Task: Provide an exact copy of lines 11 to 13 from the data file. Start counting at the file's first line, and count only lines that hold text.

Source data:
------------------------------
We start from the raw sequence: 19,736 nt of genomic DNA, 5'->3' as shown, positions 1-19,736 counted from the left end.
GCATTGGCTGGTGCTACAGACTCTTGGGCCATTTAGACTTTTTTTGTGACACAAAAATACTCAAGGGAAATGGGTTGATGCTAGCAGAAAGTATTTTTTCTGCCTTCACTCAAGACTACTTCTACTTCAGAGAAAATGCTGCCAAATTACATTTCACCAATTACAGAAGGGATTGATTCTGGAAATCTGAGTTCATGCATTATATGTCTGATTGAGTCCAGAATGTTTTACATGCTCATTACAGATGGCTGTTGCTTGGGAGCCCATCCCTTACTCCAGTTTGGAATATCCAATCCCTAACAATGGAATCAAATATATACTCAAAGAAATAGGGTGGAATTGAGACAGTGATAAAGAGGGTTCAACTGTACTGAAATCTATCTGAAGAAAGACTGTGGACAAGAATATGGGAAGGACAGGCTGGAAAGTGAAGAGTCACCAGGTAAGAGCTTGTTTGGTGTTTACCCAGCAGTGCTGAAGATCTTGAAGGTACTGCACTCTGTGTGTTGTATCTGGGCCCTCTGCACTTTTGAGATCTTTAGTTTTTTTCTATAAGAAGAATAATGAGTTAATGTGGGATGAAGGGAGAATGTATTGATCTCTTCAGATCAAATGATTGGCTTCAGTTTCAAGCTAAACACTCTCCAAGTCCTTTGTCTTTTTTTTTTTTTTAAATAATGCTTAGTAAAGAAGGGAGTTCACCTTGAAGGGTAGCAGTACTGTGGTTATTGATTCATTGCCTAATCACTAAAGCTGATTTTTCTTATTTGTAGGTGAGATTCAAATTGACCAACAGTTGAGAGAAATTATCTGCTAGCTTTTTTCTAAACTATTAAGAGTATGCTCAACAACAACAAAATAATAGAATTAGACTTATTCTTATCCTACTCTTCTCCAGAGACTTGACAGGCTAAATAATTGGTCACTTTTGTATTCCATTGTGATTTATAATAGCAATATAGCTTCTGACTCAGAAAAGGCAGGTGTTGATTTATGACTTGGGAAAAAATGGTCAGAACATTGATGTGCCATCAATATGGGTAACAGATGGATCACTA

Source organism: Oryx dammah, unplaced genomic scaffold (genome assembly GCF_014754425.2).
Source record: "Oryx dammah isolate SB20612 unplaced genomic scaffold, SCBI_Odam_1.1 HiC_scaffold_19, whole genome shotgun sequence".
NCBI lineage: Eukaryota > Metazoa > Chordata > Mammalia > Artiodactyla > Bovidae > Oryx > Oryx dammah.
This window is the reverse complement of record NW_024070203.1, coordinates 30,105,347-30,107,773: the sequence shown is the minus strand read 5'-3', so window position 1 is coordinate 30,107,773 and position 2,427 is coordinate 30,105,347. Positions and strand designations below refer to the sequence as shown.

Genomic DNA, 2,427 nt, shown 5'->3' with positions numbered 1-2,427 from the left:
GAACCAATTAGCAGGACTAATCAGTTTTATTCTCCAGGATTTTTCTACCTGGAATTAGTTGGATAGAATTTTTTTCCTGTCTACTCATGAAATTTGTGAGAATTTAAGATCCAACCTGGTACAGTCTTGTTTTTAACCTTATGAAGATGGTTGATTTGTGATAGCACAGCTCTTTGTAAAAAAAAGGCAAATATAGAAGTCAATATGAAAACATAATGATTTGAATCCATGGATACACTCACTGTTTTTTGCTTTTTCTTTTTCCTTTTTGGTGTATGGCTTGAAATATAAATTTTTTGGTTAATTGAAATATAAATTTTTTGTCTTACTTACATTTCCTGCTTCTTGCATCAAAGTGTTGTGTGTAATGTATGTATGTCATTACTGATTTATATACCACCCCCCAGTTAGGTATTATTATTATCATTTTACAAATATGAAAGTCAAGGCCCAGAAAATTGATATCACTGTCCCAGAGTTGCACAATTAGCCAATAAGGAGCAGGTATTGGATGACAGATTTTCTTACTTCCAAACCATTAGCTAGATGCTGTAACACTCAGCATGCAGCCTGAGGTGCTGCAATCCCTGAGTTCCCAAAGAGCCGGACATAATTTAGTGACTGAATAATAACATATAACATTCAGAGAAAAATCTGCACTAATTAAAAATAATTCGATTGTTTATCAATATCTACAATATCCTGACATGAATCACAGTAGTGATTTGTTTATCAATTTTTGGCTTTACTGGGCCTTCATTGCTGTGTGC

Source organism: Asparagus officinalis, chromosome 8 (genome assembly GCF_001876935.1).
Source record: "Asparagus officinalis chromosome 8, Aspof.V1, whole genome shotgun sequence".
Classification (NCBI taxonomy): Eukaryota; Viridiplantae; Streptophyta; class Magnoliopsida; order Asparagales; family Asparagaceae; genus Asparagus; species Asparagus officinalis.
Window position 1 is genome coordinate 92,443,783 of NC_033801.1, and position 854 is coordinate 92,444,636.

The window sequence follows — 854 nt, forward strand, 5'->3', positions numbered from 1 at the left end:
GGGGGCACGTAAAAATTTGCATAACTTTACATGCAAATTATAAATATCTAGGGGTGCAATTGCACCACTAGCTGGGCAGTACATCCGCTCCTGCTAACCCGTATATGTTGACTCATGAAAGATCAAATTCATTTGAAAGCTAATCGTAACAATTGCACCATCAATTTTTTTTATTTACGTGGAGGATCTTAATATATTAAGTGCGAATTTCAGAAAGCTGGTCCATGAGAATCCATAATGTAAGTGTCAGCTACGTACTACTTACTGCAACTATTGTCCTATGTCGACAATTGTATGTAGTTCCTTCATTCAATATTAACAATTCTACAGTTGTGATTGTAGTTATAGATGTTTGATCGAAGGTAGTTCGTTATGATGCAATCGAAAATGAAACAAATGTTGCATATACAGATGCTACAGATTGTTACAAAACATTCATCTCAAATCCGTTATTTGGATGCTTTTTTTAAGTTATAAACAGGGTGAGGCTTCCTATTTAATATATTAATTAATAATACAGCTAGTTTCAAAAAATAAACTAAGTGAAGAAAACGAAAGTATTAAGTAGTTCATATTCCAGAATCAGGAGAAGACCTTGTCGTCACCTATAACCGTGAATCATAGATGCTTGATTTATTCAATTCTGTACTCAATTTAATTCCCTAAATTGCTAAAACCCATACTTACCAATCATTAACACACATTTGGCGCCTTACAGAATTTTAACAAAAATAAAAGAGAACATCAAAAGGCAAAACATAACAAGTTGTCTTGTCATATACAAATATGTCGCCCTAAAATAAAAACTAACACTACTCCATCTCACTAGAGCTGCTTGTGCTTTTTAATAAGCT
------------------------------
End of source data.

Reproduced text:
Classification (NCBI taxonomy): Eukaryota; Viridiplantae; Streptophyta; class Magnoliopsida; order Asparagales; family Asparagaceae; genus Asparagus; species Asparagus officinalis.
Window position 1 is genome coordinate 92,443,783 of NC_033801.1, and position 854 is coordinate 92,444,636.

The window sequence follows — 854 nt, forward strand, 5'->3', positions numbered from 1 at the left end: